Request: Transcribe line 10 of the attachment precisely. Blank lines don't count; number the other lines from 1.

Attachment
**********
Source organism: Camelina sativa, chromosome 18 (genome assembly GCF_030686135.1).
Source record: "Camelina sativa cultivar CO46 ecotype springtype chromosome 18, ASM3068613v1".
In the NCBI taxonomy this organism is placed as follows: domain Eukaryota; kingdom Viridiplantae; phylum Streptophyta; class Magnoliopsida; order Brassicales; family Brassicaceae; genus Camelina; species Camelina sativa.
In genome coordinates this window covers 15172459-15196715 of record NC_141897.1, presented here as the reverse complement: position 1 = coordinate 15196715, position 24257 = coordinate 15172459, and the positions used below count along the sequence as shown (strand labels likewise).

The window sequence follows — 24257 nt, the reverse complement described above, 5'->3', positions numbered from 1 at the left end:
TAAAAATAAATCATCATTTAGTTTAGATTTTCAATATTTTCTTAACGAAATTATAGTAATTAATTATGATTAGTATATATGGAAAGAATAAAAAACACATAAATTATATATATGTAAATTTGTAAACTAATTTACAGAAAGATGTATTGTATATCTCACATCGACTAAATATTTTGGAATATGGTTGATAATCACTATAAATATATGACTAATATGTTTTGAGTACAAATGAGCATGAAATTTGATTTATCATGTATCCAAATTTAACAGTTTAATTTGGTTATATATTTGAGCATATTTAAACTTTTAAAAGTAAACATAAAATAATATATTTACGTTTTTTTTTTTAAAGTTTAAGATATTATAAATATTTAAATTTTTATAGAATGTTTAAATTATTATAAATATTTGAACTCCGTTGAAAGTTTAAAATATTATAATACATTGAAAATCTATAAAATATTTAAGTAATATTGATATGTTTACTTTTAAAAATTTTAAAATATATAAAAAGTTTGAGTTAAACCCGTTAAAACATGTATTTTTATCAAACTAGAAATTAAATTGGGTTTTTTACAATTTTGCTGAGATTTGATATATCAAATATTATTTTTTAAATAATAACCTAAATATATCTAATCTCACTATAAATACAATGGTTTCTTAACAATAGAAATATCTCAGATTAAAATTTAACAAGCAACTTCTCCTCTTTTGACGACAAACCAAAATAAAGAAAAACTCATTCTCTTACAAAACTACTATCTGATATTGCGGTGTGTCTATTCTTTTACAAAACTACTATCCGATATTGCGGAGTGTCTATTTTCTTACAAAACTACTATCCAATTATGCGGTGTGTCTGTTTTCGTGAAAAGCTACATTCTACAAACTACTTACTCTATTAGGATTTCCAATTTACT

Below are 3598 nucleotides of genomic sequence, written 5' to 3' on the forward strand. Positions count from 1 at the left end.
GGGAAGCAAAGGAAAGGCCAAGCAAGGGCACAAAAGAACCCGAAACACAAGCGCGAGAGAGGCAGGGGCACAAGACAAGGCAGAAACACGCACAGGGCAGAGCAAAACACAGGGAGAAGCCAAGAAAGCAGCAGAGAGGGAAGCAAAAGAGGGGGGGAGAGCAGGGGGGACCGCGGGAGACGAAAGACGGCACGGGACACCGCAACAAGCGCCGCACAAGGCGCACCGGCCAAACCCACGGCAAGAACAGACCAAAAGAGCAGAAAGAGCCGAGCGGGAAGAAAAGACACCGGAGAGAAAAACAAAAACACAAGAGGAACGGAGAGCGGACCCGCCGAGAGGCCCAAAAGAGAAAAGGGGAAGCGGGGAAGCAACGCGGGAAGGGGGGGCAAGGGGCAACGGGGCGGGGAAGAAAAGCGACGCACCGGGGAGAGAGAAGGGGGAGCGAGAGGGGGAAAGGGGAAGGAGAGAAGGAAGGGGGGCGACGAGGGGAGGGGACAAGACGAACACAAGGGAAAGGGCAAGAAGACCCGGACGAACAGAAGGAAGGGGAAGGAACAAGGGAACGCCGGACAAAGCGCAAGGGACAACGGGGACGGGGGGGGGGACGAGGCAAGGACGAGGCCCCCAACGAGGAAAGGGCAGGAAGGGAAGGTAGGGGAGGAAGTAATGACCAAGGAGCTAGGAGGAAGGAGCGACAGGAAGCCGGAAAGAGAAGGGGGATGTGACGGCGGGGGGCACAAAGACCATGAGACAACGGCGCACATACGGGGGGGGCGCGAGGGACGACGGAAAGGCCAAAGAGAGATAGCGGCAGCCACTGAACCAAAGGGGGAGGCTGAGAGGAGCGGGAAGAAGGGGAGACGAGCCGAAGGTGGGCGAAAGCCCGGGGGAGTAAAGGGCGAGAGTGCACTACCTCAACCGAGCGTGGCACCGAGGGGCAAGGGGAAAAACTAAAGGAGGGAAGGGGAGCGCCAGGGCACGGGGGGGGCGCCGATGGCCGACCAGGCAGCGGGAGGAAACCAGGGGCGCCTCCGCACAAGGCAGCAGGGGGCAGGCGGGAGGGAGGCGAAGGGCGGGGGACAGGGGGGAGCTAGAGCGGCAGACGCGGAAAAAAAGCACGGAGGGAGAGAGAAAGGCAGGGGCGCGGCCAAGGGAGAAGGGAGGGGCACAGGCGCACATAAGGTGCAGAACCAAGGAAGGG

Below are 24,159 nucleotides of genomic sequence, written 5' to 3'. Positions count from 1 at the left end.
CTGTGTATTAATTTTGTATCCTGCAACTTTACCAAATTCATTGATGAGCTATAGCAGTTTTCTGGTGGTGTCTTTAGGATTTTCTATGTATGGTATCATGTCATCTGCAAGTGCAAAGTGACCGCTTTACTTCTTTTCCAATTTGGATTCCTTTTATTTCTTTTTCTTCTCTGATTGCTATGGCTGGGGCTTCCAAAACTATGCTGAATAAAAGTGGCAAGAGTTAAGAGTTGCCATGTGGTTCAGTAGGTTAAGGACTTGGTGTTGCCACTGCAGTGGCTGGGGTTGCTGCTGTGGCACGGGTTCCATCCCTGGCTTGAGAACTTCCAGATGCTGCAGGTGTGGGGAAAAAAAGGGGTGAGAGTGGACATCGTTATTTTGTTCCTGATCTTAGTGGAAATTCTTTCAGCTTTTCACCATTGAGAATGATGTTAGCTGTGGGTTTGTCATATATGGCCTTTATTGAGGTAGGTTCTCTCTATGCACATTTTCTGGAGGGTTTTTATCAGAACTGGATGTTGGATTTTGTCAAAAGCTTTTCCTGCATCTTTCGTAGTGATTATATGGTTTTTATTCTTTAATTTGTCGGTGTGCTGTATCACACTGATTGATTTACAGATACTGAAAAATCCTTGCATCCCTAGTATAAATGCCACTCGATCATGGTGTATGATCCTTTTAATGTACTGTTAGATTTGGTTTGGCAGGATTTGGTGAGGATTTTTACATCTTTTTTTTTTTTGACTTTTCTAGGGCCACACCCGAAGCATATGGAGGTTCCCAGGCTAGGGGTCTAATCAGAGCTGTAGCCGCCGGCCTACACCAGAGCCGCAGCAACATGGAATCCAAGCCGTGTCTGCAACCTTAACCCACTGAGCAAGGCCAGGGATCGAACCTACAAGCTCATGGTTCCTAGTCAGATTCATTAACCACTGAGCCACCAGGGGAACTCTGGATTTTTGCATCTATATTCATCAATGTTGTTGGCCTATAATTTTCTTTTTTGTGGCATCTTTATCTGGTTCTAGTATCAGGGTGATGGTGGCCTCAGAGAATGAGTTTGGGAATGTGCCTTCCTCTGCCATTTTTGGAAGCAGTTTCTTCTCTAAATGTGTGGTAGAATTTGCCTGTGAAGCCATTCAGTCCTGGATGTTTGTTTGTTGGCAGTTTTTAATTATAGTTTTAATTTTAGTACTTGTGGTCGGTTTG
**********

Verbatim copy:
CTGTGTATTAATTTTGTATCCTGCAACTTTACCAAATTCATTGATGAGCTATAGCAGTTTTCTGGTGGTGTCTTTAGGATTTTCTATGTATGGTATCATGTCATCTGCAAGTGCAAAGTGACCGCTTTACTTCTTTTCCAATTTGGATTCCTTTTATTTCTTTTTCTTCTCTGATTGCTATGGCTGGGGCTTCCAAAACTATGCTGAATAAAAGTGGCAAGAGTTAAGAGTTGCCATGTGGTTCAGTAGGTTAAGGACTTGGTGTTGCCACTGCAGTGGCTGGGGTTGCTGCTGTGGCACGGGTTCCATCCCTGGCTTGAGAACTTCCAGATGCTGCAGGTGTGGGGAAAAAAAGGGGTGAGAGTGGACATCGTTATTTTGTTCCTGATCTTAGTGGAAATTCTTTCAGCTTTTCACCATTGAGAATGATGTTAGCTGTGGGTTTGTCATATATGGCCTTTATTGAGGTAGGTTCTCTCTATGCACATTTTCTGGAGGGTTTTTATCAGAACTGGATGTTGGATTTTGTCAAAAGCTTTTCCTGCATCTTTCGTAGTGATTATATGGTTTTTATTCTTTAATTTGTCGGTGTGCTGTATCACACTGATTGATTTACAGATACTGAAAAATCCTTGCATCCCTAGTATAAATGCCACTCGATCATGGTGTATGATCCTTTTAATGTACTGTTAGATTTGGTTTGGCAGGATTTGGTGAGGATTTTTACATCTTTTTTTTTTTTGACTTTTCTAGGGCCACACCCGAAGCATATGGAGGTTCCCAGGCTAGGGGTCTAATCAGAGCTGTAGCCGCCGGCCTACACCAGAGCCGCAGCAACATGGAATCCAAGCCGTGTCTGCAACCTTAACCCACTGAGCAAGGCCAGGGATCGAACCTACAAGCTCATGGTTCCTAGTCAGATTCATTAACCACTGAGCCACCAGGGGAACTCTGGATTTTTGCATCTATATTCATCAATGTTGTTGGCCTATAATTTTCTTTTTTGTGGCATCTTTATCTGGTTCTAGTATCAGGGTGATGGTGGCCTCAGAGAATGAGTTTGGGAATGTGCCTTCCTCTGCCATTTTTGGAAGCAGTTTCTTCTCTAAATGTGTGGTAGAATTTGCCTGTGAAGCCATTCAGTCCTGGATGTTTGTTTGTTGGCAGTTTTTAATTATAGTTTTAATTTTAGTACTTGTGGTCGGTTTG